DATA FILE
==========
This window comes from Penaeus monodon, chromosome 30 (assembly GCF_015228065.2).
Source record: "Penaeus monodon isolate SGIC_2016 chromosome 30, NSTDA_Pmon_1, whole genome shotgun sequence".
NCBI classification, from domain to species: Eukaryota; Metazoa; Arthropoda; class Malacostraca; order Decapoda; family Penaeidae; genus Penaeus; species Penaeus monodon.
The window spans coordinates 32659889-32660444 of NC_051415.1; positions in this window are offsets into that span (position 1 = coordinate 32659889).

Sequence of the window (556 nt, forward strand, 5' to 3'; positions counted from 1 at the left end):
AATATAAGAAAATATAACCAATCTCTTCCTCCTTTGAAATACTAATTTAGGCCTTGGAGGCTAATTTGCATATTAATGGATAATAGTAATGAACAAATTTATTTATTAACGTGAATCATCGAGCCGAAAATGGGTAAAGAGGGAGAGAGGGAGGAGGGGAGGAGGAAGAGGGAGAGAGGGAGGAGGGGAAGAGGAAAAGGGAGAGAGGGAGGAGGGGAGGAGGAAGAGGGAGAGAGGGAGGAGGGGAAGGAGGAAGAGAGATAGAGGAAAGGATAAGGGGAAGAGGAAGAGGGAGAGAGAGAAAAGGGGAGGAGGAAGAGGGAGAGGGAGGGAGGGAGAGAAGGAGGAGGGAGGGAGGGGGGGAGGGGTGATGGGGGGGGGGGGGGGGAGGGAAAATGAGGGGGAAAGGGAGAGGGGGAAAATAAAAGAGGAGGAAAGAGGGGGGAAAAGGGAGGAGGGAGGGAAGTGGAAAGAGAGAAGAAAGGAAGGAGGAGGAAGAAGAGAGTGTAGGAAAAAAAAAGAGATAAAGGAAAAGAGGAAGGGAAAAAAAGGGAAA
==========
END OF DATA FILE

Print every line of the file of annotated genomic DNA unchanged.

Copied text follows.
This window comes from Penaeus monodon, chromosome 30 (assembly GCF_015228065.2).
Source record: "Penaeus monodon isolate SGIC_2016 chromosome 30, NSTDA_Pmon_1, whole genome shotgun sequence".
NCBI classification, from domain to species: Eukaryota; Metazoa; Arthropoda; class Malacostraca; order Decapoda; family Penaeidae; genus Penaeus; species Penaeus monodon.
The window spans coordinates 32659889-32660444 of NC_051415.1; positions in this window are offsets into that span (position 1 = coordinate 32659889).

Sequence of the window (556 nt, forward strand, 5' to 3'; positions counted from 1 at the left end):
AATATAAGAAAATATAACCAATCTCTTCCTCCTTTGAAATACTAATTTAGGCCTTGGAGGCTAATTTGCATATTAATGGATAATAGTAATGAACAAATTTATTTATTAACGTGAATCATCGAGCCGAAAATGGGTAAAGAGGGAGAGAGGGAGGAGGGGAGGAGGAAGAGGGAGAGAGGGAGGAGGGGAAGAGGAAAAGGGAGAGAGGGAGGAGGGGAGGAGGAAGAGGGAGAGAGGGAGGAGGGGAAGGAGGAAGAGAGATAGAGGAAAGGATAAGGGGAAGAGGAAGAGGGAGAGAGAGAAAAGGGGAGGAGGAAGAGGGAGAGGGAGGGAGGGAGAGAAGGAGGAGGGAGGGAGGGGGGGAGGGGTGATGGGGGGGGGGGGGGGGAGGGAAAATGAGGGGGAAAGGGAGAGGGGGAAAATAAAAGAGGAGGAAAGAGGGGGGAAAAGGGAGGAGGGAGGGAAGTGGAAAGAGAGAAGAAAGGAAGGAGGAGGAAGAAGAGAGTGTAGGAAAAAAAAAGAGATAAAGGAAAAGAGGAAGGGAAAAAAAGGGAAA